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Edit-a-thon to Share Stories of Influential Duke Women
Durham, NC - Mary Duke Lyon, the only daughter of Washington Duke, was said to be a pivotal player in bringing Trinity College, which would later be named Duke University in 1924, to Durham.
There is no Wikipedia article about her, but an upcoming Duke Wikipedia Edit-a-thon is hoping to change that by bringing women together and inspiring them to add to Duke women's history online.
The "Women at Duke Wikipedia Edit-a-thon" March 20 is part of the 25th-anniversary celebration of Duke University Libraries' Sallie Bingham Center for Women's History and Culture. Women will have the opportunity to learn about Wikipedia editing techniques and join the global goal of increasing the number of female editors and articles about women on the free encyclopedia website.
Only about 10 percent of Wikipedia editors are women, said Kelly Wooten, research services and collection development librarian at the Sallie Bingham Center.
Librarians are encouraging people to bring their laptops and, over dinner, learn how to contribute objective and verifiable articles to Wikipedia. Event organizers have created a list of influential Duke women who have yet to be recognized on the site.
"It kind of comes down to, 'Have you heard of them or have they made significant contributions in the field?'" Wooten said. "... Having those entries have a Duke connection I think is important to the Duke community, to acknowledge and honor the contributions of women at Duke and draw attention to the importance of the University Archives and the Sallie Bingham Center."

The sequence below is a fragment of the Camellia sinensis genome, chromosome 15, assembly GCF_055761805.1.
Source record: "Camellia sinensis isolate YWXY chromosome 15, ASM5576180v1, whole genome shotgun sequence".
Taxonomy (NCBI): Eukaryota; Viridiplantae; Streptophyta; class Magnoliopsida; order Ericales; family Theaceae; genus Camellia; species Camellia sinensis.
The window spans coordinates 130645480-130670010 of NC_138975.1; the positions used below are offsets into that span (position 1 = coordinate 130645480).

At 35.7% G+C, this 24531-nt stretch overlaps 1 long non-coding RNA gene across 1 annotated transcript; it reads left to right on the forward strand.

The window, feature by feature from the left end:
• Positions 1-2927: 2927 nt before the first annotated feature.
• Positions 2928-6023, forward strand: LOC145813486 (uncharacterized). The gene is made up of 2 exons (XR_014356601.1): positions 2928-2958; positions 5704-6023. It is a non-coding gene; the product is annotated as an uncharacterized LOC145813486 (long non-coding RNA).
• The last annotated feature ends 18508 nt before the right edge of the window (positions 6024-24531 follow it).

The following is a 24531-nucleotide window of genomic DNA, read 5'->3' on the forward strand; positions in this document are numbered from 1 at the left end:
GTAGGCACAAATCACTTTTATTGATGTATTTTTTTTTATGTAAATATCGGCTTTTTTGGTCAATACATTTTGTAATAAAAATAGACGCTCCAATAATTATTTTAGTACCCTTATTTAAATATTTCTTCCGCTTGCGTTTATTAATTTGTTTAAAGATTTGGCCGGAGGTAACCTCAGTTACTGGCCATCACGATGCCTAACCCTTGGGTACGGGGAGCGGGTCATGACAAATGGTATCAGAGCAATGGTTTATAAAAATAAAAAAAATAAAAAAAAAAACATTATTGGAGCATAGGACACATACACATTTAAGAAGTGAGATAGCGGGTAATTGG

Bridget Booher, associate editor of Duke Magazine, will speak at the event about her new book, "Women at Duke Illustrated," which was published in February and goes into the history of female movers and shakers at Duke from 1838 to the present. The list of potential Wikipedia articles draws in part from the women included in Booher's book.
Booher said she considers her book a starting point for more people to gain interest in learning about influential Duke women, such as Rose May Davis, the first woman to get her Ph.D. (in chemistry) at Duke in 1929, and the university's newly appointed provost, Sally Kornbluth.
"There are remarkable women who helped change Duke, and there are ordinary women who helped change Duke through what they did," Booher said.
She added that the take-away from the Edit-a-thon event, and from history, is that women have worked together to make Duke a stronger institution.
For example, black female housekeepers insisted on ironing the clothes of Wilhelmina Reuben-Cooke, one of the first five black undergraduates to enroll at Duke in 1963, so that she could study rather than worry about her attire. The housekeepers said that by her going to Duke, Reuben-Cooke was helping move black women forward.
"She did this on her own, yes," Booher said. "But she also had people helping her along the way, including women whose names we may never know."
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